[ MORE: Newcastle sale closer after improved bid of $400 million ]

While the Foxes might have desensitized us with regards to what constitutes a feel-good story, one cannot simply ignore the astonishing, unexpected nature of the Clarets currently occupying fourth place in the PL table, just shy of the season’s halfway mark.

Sure, all three of Liverpool, Arsenal and Tottenham Hotspur have a game in hand (all to be played on Wednesday) and would overtake Sean Dyche‘s side with a win, but even then “seventh-place Burnley” is a phrase that is only slightly less remarkable.

Following his side’s 1-0 victory over Stoke City on Tuesday, Dyche something like a romantic, referring to Burnley’s run as a “dream” given those lofty levels of overachievement — quotes from the BBC:

“It’s a run of results and a start which the fans are enjoying and rightly so.

“Football is about realities but also about dreams. It’s a tough task for us winning games at this level, but Leicester blew the roof off dreams in football.”

“We found a way to win and a fine goal. We’re not the real deal, we’re a side that are improving.

“I keep reality because this division will eat you alive. We’re having a real go at what we can achieve this season.”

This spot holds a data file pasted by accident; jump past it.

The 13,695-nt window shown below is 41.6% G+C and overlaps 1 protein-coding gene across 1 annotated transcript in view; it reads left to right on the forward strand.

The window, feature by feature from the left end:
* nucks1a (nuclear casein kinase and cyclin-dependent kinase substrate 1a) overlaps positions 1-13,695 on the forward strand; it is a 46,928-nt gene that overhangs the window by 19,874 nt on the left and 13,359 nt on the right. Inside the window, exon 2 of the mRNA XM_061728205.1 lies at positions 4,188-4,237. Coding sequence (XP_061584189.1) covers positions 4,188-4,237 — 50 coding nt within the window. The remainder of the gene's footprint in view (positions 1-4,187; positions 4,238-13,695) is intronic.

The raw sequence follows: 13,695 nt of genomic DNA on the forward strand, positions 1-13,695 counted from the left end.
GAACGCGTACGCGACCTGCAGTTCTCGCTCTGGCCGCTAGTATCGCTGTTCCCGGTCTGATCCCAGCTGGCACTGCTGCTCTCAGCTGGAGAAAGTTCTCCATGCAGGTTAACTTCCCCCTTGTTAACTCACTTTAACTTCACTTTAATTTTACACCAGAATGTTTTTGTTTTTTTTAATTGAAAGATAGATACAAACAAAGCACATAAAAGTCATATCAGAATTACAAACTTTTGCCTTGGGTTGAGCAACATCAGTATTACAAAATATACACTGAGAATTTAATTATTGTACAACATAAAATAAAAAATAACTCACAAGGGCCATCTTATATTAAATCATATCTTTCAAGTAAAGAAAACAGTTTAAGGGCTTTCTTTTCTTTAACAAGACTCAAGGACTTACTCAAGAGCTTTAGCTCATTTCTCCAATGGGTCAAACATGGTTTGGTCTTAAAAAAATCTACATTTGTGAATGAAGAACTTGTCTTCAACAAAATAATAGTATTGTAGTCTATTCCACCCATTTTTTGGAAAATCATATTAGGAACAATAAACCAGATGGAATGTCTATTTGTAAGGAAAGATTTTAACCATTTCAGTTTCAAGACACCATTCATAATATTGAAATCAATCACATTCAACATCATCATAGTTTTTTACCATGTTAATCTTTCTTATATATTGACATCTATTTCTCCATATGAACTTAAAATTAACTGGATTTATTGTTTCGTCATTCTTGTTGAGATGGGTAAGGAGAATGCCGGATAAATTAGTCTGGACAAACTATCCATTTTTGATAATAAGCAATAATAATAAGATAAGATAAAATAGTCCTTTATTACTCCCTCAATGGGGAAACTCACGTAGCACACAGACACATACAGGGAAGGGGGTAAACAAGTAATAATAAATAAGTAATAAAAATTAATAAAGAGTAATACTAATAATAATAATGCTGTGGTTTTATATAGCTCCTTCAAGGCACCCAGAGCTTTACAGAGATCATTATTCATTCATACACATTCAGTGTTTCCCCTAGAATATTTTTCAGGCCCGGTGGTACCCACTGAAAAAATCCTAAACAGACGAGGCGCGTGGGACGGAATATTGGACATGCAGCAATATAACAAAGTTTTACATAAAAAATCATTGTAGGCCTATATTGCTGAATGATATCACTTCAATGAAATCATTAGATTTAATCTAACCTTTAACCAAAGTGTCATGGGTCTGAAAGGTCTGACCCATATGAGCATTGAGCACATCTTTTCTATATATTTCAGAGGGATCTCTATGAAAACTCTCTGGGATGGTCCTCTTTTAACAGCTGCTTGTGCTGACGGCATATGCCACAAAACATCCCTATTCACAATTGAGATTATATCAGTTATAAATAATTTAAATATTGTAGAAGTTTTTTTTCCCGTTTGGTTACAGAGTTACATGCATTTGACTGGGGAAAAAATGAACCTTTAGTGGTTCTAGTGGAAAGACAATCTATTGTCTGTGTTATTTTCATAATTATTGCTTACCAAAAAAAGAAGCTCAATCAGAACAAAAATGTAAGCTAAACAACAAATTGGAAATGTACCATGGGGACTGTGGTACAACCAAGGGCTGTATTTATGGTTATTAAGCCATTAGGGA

Report: Newcastle sale closer after improved bid of $400 million

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The Geordie dream appears one giant step closer to reality after Amanda Staveley has reportedly made a significantly larger bid in her attempt to purchase Newcastle United from long-embattled owner Mike Ashley.

[ TIMELINE: Ashley puts club up for sale | Staveley’s first bid rejected ]

According to multiple reports out of the UK — the Telegraph offers the most information at this time — Staveley has increased her initial offer from $335 million to today’s $400-million figure which is expected to be enough to convince Ashley to accept and bring to an end his decade-long, rocky relationship with the Toon Army.

Ashley purchased the club for $177 million back in 2007 and has reportedly invested somewhere in the neighborhood of another $177 million, in the form of interest-free loans, during his stewardship. He stands to make a sizable profit in light of today’s reports, though his original asking price of $534 million is nowhere close to being met.

[ STREAM: Newcastle host Everton — Wednesday, 2:45 p.m. ET ]

The biggest question which remains — now that will he or won’t he sell? appears to have been answered — is how quickly the deal can be completed, thus allowing Staveley to back manager Rafa Benitez during the January transfer window. Once the two sides enter into deeper takeover talks and the process of transferring ownership from one to the other begins, a transfer embargo will be activated.

Benitez and Ashley traded verbal jabs over the club’s transfer dealings — or, lack thereof — in the summer, and the Spaniard has again this week insisted significant investment is needed in January, otherwise the Magpies could very well be relegated, once again. After a strong start to the season, Newcastle are winless in their last seven Premier League games (six losses) and have tumbled to 16th in the league table, now just two points clear of the relegation zone.